Peterson council meets sheriff candidate, middle school buyer

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The Peterson City Council welcomed several visitors at its September meeting, before turning its attention to some old business items.

Sheriff candidate visit

Fillmore County Sheriff candidate John DeGeorge has been working the campaign trail hard lately, and he took some time to address members of the Peterson City Council. DeGeorge, already well-known to many council members after his many years with the sheriff’s department, admitted that he was at first reluctant to run for the elected position. “I’m a cop,” DeGeorge said. “I don’t have a political playbook.” But encouragement from his colleagues helped him make the decision, and now DeGeorge says he’s excited about the position if he’s elected. “I want to not just get elected, but to become a good sheriff,” he said.

DeGeorge, who worked for years as an undercover member of the drug task force, said he’d like to focus on drug abuse prevention, as much of the county’s crime problem is drug-related. “As long as there’s a market [buyers], there will be a supply, when it comes to drugs,” he said. “Removing or reducing the market is the best way to combat the problem.“ DeGeorge also emphasized social media safety. “Nearly half the world population is online,” he said “That smart phone our kids have is more than just a phone, it’s a computer that connects them with all those people. And not all of them are good people.”

Policing small towns like Peterson, who can’t afford a police department, will also be in DeGeorge’s job description if he’s elected. “You are our responsibility,” he said. “If you want more [coverage] we need to have a realistic discussion about what we can provide. Before I can have that discussion, we have to get our house in order first. Once I do that I would like to return periodically to keep communication open. I will never leave a [meeting] room and have you wonder what I’m up to.” The council thanked DeGeorge and campaign manager Tony Webber for appearing.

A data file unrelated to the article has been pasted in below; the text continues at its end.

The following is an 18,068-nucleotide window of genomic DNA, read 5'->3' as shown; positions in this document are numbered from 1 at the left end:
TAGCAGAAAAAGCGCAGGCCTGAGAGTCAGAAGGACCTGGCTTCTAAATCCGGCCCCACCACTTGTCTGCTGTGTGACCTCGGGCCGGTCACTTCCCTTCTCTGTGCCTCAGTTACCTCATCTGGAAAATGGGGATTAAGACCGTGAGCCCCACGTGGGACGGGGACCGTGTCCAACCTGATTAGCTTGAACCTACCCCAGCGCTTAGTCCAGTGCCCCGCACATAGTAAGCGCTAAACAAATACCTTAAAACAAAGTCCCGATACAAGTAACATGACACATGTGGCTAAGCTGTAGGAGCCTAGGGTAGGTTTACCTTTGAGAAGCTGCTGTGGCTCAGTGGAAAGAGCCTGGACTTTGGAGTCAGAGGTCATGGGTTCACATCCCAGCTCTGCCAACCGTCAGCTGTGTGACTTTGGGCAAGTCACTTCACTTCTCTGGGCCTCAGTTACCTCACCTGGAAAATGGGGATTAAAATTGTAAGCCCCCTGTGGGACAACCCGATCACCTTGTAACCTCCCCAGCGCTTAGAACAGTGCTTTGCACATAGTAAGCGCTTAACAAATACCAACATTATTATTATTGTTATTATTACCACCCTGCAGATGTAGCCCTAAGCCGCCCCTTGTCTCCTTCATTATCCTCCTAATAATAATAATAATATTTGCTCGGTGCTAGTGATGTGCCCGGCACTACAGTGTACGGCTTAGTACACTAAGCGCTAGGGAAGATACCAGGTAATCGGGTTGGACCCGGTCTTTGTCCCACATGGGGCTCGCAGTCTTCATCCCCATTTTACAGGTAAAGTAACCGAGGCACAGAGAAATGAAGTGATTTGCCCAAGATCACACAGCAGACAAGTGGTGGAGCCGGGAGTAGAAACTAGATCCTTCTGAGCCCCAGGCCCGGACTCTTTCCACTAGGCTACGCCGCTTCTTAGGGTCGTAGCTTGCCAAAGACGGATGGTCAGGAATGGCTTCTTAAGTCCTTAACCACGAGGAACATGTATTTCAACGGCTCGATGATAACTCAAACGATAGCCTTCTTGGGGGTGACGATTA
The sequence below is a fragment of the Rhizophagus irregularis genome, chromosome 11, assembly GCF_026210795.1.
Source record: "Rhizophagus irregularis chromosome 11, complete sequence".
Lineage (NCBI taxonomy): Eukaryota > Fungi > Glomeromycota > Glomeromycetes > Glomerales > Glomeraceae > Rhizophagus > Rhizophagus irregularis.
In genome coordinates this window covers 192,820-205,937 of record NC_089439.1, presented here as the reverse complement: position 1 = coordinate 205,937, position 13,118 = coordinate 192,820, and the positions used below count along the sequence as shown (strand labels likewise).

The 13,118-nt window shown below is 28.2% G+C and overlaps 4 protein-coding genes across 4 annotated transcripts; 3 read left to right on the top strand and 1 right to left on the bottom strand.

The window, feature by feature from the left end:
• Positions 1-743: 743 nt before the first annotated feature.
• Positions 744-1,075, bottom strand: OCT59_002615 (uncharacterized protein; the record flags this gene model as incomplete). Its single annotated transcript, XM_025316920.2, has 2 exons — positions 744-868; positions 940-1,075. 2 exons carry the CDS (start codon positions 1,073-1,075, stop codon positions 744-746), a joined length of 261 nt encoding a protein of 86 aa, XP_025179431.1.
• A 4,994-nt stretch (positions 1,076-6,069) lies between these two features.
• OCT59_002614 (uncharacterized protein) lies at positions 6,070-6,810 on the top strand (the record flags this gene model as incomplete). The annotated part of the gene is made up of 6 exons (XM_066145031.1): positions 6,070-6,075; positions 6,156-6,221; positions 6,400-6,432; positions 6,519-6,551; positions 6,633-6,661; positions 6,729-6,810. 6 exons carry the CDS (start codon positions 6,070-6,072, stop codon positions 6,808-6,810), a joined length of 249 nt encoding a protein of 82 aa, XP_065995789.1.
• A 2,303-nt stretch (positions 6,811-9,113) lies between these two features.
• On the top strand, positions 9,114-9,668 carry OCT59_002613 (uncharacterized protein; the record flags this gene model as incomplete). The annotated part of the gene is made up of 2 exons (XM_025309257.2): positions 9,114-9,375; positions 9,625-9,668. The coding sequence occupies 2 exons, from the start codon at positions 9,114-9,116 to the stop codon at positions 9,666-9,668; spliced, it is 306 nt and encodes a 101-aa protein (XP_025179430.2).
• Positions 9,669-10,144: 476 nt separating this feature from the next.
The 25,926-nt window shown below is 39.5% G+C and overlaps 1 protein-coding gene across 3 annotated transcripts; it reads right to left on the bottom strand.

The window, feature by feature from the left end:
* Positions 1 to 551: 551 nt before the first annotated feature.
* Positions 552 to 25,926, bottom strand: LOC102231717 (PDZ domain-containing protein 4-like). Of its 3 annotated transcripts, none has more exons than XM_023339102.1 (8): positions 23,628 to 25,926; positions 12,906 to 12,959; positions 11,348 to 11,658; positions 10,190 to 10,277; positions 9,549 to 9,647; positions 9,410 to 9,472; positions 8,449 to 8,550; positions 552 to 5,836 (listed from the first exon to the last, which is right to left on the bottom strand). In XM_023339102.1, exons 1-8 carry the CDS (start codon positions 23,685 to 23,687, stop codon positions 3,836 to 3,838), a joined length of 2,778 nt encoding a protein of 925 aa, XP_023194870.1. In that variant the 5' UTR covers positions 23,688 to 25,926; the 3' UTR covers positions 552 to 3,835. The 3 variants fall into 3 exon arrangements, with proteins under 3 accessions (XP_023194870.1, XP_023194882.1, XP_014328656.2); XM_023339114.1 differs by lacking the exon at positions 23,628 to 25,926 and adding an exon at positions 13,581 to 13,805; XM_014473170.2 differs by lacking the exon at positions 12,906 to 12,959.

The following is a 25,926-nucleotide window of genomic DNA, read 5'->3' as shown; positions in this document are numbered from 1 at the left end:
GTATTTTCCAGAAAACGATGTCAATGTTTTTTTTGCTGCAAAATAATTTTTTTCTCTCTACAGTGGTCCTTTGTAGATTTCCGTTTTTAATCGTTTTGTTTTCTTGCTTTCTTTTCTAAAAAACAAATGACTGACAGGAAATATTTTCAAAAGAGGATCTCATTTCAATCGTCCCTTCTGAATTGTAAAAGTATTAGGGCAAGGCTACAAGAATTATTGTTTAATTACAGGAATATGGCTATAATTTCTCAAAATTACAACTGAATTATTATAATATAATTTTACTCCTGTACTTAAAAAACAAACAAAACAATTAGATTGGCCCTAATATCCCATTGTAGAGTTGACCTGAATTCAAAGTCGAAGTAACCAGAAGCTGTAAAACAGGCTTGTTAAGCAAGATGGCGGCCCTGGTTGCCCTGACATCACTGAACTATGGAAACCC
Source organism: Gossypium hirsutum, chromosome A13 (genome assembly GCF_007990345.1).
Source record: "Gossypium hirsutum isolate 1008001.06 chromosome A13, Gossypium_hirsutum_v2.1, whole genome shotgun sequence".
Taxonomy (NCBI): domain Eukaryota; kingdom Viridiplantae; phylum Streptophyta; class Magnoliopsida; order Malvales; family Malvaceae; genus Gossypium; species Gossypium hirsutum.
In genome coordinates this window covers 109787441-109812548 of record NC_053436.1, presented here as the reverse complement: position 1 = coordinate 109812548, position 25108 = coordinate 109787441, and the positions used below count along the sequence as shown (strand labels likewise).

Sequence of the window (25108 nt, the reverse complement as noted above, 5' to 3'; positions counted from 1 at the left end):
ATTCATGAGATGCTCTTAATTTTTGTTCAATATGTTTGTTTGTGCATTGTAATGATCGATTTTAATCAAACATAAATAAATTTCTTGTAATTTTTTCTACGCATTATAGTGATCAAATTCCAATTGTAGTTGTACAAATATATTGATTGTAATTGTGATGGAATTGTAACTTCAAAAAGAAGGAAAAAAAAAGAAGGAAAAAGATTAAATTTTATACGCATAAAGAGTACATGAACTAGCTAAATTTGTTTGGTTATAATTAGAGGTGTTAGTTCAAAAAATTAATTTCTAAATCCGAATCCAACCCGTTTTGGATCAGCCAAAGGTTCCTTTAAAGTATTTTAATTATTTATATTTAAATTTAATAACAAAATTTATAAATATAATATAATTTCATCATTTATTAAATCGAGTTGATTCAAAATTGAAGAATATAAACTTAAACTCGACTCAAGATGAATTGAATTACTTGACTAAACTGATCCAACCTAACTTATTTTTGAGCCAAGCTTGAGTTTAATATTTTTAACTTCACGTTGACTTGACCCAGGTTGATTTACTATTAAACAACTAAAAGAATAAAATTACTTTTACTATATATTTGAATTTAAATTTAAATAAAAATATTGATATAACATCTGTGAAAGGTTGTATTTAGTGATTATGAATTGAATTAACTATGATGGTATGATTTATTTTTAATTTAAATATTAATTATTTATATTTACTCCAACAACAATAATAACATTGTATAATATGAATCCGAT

Repurposed school building

Appearing at the end of the meeting was Roger Anderson, who has announced his intention to buy the Peterson school building. Anderson will use the facility to train aviation mechanics and pilots. While Anderson anticipates being able to teach up to 200 students, he feels initial class sizes will number about fifty. Anderson said there is some mold to take care of in the building, as well as the adding of insulation and air conditioning. “With luck, we should be done with those projects within two months,” Anderson said.

Councilor Rue asked Anderson if he had large-scale planning and zoning details the council could examine. “The building is zoned for multi-family housing,” Rue said. This clearly took Anderson by surprise, and he responded, “Well change the zoning, and I’ll go ahead and buy it.” Rue also asked if Anderson’s school was a for-profit endeavor, or would he be asking for tax-exempt status. “This is a small community, and that’s one of the largest properties.” Anderson said he would be willing to talk about taxes with the council.